This just in from the sandwich board: Today was the kind of day that needed to be easy. Easy lunch. “Easy-cheesy-peesy” or, technically, “easy peesy lemon squeazy” as the Brits might have it. Speaking of the Brits and cheese, this recipe is simple and delicious. It combines the flavors of Wensleydale cheese with cranberry and roasted raspberry chipotle sauce. I think I’ll call it Wensleydale cranberry-raspberry chipotle turkey or WCRC turkey (for short).

Here’s what it looks like.

Turkey Sandwich

It was more delicious than words could ever describe. . .except perhaps, the word scrumptious. It was so easy. I enjoyed my sandwich with gluten-free bread. I would recommend a dense walnut-cranberry bread, or another rustic bread that would up the gourmet game and the yummy factor.

Here are the five ingredients:

Two slices of bread

Small amount of grated Wensleydale cranberry cheese (or crumbled, because it doesn’t grate well!)

Organic turkey sliced (as many slices as you like)

Garlic butter spread

Roasted raspberry chipotle sauce (Costco has a great one!)

I used a plain old cast iron pan to make my ‘wanna be’ panini.  Pull out your flat grill, if you have one. Or, maybe your flat iron–but that could get messy and you’d have to make really small sandwiches and serve hot tea.

Instructions:

I started with a bit of olive oil in the pan. Toast (grill) the bread in olive oil in pan. As you do, place turkey slices in same pan to heat. Then, crumble or grate cheese on top of turkey and let melt slightly. Spread garlic butter on bread side (face-up) then place turkey cheese pile on top of one slice of bread in pan. Drizzle as much chipotle sauce as you want on the turkey cheese pile, then place the other slice of bread on top, with the pan toasted side facing up. Flip if needed. Watch your timing…don’t burn the sandwich.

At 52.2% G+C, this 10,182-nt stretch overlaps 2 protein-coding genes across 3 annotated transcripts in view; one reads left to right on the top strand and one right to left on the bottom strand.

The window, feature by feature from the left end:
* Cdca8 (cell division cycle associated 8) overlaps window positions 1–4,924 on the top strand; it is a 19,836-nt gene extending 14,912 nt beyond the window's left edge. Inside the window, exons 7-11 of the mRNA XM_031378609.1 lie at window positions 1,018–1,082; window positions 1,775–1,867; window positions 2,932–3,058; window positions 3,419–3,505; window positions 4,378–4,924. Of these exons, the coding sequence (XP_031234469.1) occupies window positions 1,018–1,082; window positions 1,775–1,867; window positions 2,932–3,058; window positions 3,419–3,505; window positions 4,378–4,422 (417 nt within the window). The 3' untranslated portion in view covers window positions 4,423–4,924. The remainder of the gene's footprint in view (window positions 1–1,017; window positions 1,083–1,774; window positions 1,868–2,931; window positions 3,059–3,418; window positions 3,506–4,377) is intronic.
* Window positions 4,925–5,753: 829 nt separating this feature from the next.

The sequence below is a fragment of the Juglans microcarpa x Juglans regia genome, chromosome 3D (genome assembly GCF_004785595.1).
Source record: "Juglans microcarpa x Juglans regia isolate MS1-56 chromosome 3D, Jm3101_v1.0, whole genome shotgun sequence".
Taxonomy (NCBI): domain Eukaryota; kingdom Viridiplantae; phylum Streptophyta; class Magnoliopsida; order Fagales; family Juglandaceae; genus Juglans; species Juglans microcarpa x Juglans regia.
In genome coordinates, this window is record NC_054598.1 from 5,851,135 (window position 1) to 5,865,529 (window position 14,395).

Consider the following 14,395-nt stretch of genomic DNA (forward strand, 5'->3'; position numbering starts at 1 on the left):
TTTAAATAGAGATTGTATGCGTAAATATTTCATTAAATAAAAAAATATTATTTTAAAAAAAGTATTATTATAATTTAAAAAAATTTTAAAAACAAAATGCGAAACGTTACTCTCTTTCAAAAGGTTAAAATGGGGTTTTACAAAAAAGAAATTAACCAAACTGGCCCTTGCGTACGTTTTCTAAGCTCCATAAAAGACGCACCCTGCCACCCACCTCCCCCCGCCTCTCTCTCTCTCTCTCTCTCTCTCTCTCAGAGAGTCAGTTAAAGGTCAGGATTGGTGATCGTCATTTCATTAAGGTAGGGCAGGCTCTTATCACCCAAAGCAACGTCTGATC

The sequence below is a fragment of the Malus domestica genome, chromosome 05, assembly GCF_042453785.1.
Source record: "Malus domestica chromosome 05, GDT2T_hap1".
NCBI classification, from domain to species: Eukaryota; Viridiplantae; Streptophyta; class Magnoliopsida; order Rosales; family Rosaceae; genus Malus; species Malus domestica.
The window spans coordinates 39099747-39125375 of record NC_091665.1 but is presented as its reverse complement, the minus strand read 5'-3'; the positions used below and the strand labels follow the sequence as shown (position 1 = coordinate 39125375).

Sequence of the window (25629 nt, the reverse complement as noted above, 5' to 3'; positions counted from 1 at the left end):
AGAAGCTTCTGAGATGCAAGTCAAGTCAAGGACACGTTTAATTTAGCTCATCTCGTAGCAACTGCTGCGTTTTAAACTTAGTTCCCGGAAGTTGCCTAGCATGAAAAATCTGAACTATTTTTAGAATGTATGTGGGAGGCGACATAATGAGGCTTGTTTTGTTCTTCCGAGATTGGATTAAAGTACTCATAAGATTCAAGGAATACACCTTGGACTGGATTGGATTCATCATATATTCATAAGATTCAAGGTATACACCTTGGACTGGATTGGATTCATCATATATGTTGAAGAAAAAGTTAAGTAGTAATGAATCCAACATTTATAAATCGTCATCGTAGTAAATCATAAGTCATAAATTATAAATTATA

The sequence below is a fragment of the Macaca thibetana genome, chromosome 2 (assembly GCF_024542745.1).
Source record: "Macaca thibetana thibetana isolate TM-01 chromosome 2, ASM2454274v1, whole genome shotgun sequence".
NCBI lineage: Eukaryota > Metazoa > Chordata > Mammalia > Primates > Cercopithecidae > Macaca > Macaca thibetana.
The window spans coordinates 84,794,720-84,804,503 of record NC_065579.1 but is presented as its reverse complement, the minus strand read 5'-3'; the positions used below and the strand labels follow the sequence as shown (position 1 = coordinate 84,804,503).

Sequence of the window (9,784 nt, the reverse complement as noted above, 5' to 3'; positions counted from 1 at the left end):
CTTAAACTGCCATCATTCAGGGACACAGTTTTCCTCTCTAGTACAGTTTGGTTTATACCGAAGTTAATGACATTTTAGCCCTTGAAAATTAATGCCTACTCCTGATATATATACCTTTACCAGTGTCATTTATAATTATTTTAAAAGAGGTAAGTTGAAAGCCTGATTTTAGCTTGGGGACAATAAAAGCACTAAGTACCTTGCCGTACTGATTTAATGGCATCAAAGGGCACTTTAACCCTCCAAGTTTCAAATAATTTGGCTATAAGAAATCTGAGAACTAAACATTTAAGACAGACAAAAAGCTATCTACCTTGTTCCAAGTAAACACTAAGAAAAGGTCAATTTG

Change it up?

If you really like fruit, nothing keeps you from modifying this recipe with blackberry jam and diced fresh jalapenos, instead of raspberry chipotle sauce. If you decide to batter this bad boy in a sweetened egg batter and then place it in the pan a la Monte Cristo style, that’s your business. Or, if you want to spread some strawberry or chive cream cheese on the bread, just before placing it in the pan or on the flat-top, then go ahead.

I’m telling you, this little sandwich has big flavor with simple ingredients, but it welcomes complexity. (Sort of like a few people I know and love who are experts in tabletop philosophy–not to be confused with the philosophy about the table–ergo, table “qua” table). Hopefully, someone finds the distinction humorous.

The “qua” turkey sandwich, shall we say, is an easy delicious no-fuss, no mess, tasty morsel on those days you need easy in your life. It can be accomplished in less than ten minutes, which makes it ideal for mamas who eat when babies are napping. Heck, if you have a sandwich-toaster press whirligig, plug it in and try it. Or, teach your kids hospitality. Moms, they can grill while you chill (prudential judgment is advisable, here).

A few quality ingredients, when properly combined with a hearty rustic bread, give great flavor and satisfy even a more sophisticated palate. This could be called the sandwich paradox: The simple sandwich is not simple.

After I enjoyed my sandwich, I had a cup of my favorite tea. Guess what quote was on my tea bag? (No, it wasn’t. Just kidding.) I didn’t like the quote on my tea bag this time. So here is one from St. Juliana of Norwich.

And I saw that truly nothing happens by accident or luck, but everything by God’s wise providence … for matters that have been in God’s foreseeing wisdom, since before time began, befall us suddenly, all unawares; and so in our blindness and ignorance we say that this is accident or luck, but to our Lord God it is not so.— St. Juliana of Norwich

It is a small meditation on God’s loving providence, as something more than random happenstance in the metaphorical fruit salad of life.

I think St. Juliana’s words capture the truth about a lively and simple faith; that it is nourishing to the soul, as a sandwich is to the body. Trusting divine providence and creative power is part of the art of living and sandwich making.
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